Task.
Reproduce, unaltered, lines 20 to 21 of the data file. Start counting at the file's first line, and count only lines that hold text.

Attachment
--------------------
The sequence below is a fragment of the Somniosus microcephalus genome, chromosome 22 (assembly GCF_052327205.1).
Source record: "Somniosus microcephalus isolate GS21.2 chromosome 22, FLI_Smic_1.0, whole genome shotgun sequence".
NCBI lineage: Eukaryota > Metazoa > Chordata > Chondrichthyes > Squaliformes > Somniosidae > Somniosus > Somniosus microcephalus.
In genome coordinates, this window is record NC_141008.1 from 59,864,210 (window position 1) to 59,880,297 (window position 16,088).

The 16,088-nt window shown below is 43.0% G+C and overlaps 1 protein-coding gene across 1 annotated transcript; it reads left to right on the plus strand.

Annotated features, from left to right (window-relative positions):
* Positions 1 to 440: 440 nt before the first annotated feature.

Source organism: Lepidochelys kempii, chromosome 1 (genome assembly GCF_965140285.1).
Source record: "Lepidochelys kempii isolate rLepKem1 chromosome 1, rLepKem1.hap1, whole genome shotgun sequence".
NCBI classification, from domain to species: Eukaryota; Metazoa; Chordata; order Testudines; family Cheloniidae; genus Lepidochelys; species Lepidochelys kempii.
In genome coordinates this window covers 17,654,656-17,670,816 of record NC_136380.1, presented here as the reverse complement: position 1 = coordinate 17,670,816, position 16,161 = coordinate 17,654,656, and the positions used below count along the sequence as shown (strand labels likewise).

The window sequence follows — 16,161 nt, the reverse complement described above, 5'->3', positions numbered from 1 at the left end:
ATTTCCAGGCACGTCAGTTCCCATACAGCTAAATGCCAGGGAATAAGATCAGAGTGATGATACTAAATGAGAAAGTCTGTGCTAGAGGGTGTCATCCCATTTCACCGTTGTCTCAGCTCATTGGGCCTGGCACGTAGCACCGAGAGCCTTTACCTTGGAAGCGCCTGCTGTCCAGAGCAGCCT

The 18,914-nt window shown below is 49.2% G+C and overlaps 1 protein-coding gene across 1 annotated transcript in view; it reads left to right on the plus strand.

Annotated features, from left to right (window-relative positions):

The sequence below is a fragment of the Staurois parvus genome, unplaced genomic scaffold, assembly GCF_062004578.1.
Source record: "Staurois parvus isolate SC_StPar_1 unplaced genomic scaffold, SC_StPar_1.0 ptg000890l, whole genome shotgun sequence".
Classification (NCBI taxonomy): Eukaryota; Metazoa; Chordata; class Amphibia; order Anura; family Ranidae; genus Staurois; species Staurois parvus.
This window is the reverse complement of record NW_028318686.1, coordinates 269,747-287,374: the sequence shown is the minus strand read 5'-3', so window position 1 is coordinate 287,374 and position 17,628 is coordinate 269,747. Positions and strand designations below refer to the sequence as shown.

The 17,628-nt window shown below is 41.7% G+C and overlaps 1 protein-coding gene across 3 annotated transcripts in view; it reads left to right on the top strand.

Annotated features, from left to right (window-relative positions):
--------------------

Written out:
The 17,628-nt window shown below is 41.7% G+C and overlaps 1 protein-coding gene across 3 annotated transcripts in view; it reads left to right on the top strand.

Annotated features, from left to right (window-relative positions):